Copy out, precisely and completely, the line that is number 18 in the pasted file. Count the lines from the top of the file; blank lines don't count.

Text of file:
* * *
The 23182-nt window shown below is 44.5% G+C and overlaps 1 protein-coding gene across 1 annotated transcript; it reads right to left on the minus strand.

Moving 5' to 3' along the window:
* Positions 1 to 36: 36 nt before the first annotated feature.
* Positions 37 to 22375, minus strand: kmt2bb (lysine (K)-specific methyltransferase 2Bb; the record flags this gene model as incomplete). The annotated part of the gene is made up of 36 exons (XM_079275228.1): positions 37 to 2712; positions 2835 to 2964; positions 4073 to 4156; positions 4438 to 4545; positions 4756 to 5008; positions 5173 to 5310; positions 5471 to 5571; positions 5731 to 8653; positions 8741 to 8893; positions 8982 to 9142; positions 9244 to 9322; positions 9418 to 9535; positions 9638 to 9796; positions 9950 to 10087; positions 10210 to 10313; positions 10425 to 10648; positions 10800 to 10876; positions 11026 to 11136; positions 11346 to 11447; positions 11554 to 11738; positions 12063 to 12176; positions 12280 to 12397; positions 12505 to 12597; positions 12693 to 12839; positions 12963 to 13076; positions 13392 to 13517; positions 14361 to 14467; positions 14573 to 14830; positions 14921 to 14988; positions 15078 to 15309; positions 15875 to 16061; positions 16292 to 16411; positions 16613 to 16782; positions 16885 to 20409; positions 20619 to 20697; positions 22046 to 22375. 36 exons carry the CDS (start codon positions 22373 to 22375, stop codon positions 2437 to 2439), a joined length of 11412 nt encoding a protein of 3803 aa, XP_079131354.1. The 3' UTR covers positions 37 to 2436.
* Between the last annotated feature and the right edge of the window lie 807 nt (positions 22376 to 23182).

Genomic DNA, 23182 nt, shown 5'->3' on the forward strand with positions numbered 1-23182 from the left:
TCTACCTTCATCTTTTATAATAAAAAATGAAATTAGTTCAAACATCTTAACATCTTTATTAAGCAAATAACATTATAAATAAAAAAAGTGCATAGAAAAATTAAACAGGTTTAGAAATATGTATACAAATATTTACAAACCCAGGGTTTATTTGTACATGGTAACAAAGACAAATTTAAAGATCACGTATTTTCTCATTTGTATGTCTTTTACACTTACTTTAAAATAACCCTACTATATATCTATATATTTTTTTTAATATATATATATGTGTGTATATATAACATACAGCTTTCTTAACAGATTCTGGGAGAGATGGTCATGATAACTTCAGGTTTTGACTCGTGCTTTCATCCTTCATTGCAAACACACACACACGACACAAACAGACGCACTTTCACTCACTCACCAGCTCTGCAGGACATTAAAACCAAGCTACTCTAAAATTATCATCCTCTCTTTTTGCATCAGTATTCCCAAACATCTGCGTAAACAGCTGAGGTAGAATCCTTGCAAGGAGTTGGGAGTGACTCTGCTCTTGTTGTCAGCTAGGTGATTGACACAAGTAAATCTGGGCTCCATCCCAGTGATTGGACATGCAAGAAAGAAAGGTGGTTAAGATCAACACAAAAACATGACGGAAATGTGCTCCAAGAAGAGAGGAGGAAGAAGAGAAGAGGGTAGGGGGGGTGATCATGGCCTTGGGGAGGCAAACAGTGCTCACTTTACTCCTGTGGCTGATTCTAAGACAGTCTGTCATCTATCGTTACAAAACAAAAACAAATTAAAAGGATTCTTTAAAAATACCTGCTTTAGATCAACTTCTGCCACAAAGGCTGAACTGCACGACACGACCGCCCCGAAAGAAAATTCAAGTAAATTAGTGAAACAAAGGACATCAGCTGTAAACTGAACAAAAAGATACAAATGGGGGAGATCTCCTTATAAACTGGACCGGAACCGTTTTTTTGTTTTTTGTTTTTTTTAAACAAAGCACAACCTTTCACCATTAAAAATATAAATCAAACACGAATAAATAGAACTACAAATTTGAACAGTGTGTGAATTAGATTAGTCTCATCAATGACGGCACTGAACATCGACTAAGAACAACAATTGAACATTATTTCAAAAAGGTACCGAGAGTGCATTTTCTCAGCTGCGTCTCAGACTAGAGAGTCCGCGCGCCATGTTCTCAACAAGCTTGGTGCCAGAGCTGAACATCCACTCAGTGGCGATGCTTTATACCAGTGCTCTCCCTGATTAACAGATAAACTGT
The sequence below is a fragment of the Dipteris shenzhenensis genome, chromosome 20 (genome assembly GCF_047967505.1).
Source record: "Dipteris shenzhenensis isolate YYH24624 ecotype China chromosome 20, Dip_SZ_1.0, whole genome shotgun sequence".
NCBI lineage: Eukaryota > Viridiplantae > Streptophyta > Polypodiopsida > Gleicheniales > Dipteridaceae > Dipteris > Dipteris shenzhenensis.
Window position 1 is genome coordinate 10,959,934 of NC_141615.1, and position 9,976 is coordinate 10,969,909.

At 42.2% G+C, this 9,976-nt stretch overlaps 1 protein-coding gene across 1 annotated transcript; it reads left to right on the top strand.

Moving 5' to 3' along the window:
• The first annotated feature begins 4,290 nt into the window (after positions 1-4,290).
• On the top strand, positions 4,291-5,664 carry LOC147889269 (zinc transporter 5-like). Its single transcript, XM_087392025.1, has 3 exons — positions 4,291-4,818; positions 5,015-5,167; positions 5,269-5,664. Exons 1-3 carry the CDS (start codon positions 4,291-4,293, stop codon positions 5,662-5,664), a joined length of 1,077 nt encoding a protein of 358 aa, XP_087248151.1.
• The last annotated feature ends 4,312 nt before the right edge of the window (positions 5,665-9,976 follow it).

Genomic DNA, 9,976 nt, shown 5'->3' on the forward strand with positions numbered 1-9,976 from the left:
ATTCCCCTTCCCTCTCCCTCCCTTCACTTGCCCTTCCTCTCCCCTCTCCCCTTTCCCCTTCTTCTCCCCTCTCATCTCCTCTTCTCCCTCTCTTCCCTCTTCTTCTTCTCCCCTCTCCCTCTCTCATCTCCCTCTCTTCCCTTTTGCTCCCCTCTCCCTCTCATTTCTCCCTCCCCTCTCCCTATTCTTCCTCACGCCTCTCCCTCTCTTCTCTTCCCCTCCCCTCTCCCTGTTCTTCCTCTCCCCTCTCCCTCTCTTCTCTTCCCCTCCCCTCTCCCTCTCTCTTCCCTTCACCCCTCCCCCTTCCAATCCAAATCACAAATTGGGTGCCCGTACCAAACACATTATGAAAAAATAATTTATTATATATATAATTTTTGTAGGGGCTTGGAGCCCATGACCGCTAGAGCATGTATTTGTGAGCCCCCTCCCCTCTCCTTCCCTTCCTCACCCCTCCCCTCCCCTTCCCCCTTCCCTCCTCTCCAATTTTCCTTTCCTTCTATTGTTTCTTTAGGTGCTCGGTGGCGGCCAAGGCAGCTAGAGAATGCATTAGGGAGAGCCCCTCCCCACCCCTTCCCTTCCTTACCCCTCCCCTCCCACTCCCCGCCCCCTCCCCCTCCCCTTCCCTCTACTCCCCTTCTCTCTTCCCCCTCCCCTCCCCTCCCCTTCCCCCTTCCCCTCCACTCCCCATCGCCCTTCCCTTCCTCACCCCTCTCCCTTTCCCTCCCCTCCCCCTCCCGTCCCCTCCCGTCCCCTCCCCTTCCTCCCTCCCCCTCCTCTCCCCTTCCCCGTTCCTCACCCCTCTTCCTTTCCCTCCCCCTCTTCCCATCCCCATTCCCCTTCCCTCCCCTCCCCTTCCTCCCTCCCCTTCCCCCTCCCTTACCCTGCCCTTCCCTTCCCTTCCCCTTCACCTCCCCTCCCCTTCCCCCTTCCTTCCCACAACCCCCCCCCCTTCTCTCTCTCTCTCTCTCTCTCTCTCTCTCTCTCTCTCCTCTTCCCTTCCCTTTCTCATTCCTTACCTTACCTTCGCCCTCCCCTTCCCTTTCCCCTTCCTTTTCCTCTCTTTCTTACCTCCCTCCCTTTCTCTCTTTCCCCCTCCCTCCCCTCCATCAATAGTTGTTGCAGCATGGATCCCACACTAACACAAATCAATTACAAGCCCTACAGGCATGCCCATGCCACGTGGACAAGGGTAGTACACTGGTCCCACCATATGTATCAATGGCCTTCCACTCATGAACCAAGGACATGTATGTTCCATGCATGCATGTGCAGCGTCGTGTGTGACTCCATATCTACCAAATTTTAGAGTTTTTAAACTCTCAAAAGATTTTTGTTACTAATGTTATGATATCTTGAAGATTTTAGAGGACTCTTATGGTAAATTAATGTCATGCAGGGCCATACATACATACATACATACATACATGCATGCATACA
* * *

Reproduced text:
ATTCCCCTTCCCTCTCCCTCCCTTCACTTGCCCTTCCTCTCCCCTCTCCCCTTTCCCCTTCTTCTCCCCTCTCATCTCCTCTTCTCCCTCTCTTCCCTCTTCTTCTTCTCCCCTCTCCCTCTCTCATCTCCCTCTCTTCCCTTTTGCTCCCCTCTCCCTCTCATTTCTCCCTCCCCTCTCCCTATTCTTCCTCACGCCTCTCCCTCTCTTCTCTTCCCCTCCCCTCTCCCTGTTCTTCCTCTCCCCTCTCCCTCTCTTCTCTTCCCCTCCCCTCTCCCTCTCTCTTCCCTTCACCCCTCCCCCTTCCAATCCAAATCACAAATTGGGTGCCCGTACCAAACACATTATGAAAAAATAATTTATTATATATATAATTTTTGTAGGGGCTTGGAGCCCATGACCGCTAGAGCATGTATTTGTGAGCCCCCTCCCCTCTCCTTCCCTTCCTCACCCCTCCCCTCCCCTTCCCCCTTCCCTCCTCTCCAATTTTCCTTTCCTTCTATTGTTTCTTTAGGTGCTCGGTGGCGGCCAAGGCAGCTAGAGAATGCATTAGGGAGAGCCCCTCCCCACCCCTTCCCTTCCTTACCCCTCCCCTCCCACTCCCCGCCCCCTCCCCCTCCCCTTCCCTCTACTCCCCTTCTCTCTTCCCCCTCCCCTCCCCTCCCCTTCCCCCTTCCCCTCCACTCCCCATCGCCCTTCCCTTCCTCACCCCTCTCCCTTTCCCTCCCCTCCCCCTCCCGTCCCCTCCCGTCCCCTCCCCTTCCTCCCTCCCCCTCCTCTCCCCTTCCCCGTTCCTCACCCCTCTTCCTTTCCCTCCCCCTCTTCCCATCCCCATTCCCCTTCCCTCCCCTCCCCTTCCTCCCTCCCCTTCCCCCTCCCTTACCCTGCCCTTCCCTTCCCTTCCCCTTCACCTCCCCTCCCCTTCCCCCTTCCTTCCCACAACCCCCCCCCCTTCTCTCTCTCTCTCTCTCTCTCTCTCTCTCTCTCTCTCCTCTTCCCTTCCCTTTCTCATTCCTTACCTTACCTTCGCCCTCCCCTTCCCTTTCCCCTTCCTTTTCCTCTCTTTCTTACCTCCCTCCCTTTCTCTCTTTCCCCCTCCCTCCCCTCCATCAATAGTTGTTGCAGCATGGATCCCACACTAACACAAATCAATTACAAGCCCTACAGGCATGCCCATGCCACGTGGACAAGGGTAGTACACTGGTCCCACCATATGTATCAATGGCCTTCCACTCATGAACCAAGGACATGTATGTTCCATGCATGCATGTGCAGCGTCGTGTGTGACTCCATATCTACCAAATTTTAGAGTTTTTAAACTCTCAAAAGATTTTTGTTACTAATGTTATGATATCTTGAAGATTTTAGAGGACTCTTATGGTAAATTAATGTCATGCAGGGCCATACATACATACATACATACATACATGCATGCATACA